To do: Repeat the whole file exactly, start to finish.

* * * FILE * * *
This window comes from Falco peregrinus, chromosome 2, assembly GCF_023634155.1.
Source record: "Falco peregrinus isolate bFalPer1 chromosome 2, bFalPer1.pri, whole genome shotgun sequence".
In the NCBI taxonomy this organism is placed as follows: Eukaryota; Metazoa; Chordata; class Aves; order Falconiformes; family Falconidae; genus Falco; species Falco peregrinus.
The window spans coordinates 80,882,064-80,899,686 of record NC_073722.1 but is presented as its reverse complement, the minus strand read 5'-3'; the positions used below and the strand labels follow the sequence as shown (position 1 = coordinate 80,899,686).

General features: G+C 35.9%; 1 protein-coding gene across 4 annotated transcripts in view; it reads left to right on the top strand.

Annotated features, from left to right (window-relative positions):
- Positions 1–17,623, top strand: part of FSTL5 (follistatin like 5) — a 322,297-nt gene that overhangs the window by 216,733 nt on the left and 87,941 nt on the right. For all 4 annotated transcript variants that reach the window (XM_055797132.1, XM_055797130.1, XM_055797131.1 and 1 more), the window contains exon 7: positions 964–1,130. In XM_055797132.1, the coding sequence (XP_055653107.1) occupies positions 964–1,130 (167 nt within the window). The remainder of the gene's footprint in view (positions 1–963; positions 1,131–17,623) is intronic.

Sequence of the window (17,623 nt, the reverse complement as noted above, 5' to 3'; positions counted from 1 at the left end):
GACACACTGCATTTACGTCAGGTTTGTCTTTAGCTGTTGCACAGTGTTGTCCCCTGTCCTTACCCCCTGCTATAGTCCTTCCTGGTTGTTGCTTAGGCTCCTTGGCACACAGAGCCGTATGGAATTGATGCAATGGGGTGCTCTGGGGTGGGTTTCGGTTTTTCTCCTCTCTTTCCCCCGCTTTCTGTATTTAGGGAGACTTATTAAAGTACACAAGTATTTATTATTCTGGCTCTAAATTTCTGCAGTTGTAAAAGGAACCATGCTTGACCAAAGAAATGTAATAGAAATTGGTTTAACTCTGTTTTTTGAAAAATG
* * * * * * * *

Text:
This window comes from Falco peregrinus, chromosome 2, assembly GCF_023634155.1.
Source record: "Falco peregrinus isolate bFalPer1 chromosome 2, bFalPer1.pri, whole genome shotgun sequence".
In the NCBI taxonomy this organism is placed as follows: Eukaryota; Metazoa; Chordata; class Aves; order Falconiformes; family Falconidae; genus Falco; species Falco peregrinus.
The window spans coordinates 80,882,064-80,899,686 of record NC_073722.1 but is presented as its reverse complement, the minus strand read 5'-3'; the positions used below and the strand labels follow the sequence as shown (position 1 = coordinate 80,899,686).

General features: G+C 35.9%; 1 protein-coding gene across 4 annotated transcripts in view; it reads left to right on the top strand.

Annotated features, from left to right (window-relative positions):
- Positions 1–17,623, top strand: part of FSTL5 (follistatin like 5) — a 322,297-nt gene that overhangs the window by 216,733 nt on the left and 87,941 nt on the right. For all 4 annotated transcript variants that reach the window (XM_055797132.1, XM_055797130.1, XM_055797131.1 and 1 more), the window contains exon 7: positions 964–1,130. In XM_055797132.1, the coding sequence (XP_055653107.1) occupies positions 964–1,130 (167 nt within the window). The remainder of the gene's footprint in view (positions 1–963; positions 1,131–17,623) is intronic.

Sequence of the window (17,623 nt, the reverse complement as noted above, 5' to 3'; positions counted from 1 at the left end):
GACACACTGCATTTACGTCAGGTTTGTCTTTAGCTGTTGCACAGTGTTGTCCCCTGTCCTTACCCCCTGCTATAGTCCTTCCTGGTTGTTGCTTAGGCTCCTTGGCACACAGAGCCGTATGGAATTGATGCAATGGGGTGCTCTGGGGTGGGTTTCGGTTTTTCTCCTCTCTTTCCCCCGCTTTCTGTATTTAGGGAGACTTATTAAAGTACACAAGTATTTATTATTCTGGCTCTAAATTTCTGCAGTTGTAAAAGGAACCATGCTTGACCAAAGAAATGTAATAGAAATTGGTTTAACTCTGTTTTTTGAAAAATG